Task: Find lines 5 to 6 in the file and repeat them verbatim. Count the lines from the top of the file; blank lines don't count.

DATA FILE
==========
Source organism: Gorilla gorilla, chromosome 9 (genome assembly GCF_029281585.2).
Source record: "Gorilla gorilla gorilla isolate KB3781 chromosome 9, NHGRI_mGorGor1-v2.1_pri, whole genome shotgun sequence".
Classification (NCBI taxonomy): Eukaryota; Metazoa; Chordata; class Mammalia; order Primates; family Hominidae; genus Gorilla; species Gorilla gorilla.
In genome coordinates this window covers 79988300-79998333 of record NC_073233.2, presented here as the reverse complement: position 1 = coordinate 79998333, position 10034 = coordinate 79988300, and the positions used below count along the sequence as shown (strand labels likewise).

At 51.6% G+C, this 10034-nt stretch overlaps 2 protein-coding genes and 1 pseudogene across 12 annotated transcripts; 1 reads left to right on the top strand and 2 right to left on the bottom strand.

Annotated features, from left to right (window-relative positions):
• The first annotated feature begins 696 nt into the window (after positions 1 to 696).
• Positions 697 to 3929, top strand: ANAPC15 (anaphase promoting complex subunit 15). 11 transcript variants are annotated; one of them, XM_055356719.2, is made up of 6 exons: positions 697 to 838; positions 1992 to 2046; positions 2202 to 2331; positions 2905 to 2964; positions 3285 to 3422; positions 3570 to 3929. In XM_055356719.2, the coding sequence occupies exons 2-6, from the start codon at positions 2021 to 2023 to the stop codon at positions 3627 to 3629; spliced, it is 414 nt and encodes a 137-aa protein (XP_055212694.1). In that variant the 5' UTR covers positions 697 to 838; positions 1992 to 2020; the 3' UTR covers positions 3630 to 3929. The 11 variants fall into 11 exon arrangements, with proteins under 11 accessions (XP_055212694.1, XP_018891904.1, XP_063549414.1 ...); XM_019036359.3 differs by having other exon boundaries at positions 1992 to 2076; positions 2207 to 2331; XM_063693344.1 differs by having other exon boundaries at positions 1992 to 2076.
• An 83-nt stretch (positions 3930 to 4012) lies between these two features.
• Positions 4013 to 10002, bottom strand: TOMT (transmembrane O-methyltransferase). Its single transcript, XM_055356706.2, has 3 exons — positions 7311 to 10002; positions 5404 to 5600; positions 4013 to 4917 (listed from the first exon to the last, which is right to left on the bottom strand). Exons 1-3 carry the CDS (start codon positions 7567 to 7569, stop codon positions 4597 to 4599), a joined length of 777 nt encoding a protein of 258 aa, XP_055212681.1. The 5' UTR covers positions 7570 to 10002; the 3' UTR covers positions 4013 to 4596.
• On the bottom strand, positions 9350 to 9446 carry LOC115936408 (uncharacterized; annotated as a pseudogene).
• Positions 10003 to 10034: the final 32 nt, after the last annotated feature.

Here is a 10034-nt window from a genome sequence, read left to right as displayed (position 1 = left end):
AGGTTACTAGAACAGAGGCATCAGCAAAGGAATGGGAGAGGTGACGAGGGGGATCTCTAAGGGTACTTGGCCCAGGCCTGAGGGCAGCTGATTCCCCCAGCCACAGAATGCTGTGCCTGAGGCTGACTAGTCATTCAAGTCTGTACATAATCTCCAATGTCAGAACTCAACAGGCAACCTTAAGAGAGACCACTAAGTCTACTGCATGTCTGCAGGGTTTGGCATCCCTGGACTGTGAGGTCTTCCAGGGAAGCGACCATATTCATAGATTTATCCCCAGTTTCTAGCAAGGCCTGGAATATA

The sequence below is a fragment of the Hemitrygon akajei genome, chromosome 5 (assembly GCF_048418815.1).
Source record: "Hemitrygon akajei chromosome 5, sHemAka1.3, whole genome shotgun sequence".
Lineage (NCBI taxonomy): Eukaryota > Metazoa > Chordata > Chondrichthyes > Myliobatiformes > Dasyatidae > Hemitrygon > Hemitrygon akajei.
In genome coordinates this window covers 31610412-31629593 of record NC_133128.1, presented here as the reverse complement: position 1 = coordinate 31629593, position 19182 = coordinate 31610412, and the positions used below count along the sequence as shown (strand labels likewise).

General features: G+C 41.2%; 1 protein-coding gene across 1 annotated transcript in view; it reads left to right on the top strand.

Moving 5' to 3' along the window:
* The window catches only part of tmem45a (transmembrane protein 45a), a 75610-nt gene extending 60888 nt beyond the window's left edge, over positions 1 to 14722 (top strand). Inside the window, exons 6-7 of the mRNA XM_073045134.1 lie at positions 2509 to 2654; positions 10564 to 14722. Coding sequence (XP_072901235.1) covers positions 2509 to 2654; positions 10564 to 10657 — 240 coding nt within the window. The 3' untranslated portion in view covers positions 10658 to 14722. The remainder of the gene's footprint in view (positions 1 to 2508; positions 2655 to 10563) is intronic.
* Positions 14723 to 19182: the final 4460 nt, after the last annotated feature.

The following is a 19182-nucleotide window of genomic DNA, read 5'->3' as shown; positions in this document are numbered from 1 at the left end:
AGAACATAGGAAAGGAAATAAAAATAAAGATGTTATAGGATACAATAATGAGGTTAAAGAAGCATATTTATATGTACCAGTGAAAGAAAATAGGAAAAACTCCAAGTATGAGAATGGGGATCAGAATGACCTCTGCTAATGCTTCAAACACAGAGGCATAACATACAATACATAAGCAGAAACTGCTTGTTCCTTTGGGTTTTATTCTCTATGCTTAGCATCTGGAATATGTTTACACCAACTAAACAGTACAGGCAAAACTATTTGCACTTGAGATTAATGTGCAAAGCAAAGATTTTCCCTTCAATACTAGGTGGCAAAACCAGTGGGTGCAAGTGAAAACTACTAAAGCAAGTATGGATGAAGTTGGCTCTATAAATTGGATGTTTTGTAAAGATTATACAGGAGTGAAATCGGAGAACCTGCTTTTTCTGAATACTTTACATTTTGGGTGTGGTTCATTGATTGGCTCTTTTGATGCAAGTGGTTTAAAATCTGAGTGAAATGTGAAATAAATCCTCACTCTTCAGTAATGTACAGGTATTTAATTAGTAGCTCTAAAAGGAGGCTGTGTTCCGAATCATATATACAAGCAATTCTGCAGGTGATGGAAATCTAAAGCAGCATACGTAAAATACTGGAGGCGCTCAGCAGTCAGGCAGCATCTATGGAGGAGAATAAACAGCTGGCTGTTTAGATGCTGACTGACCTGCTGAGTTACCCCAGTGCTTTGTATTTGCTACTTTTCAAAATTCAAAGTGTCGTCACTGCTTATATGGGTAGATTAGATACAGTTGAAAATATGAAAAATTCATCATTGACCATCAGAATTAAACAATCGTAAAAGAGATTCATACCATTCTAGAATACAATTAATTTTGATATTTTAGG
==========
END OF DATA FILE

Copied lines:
At 51.6% G+C, this 10034-nt stretch overlaps 2 protein-coding genes and 1 pseudogene across 12 annotated transcripts; 1 reads left to right on the top strand and 2 right to left on the bottom strand.

Annotated features, from left to right (window-relative positions):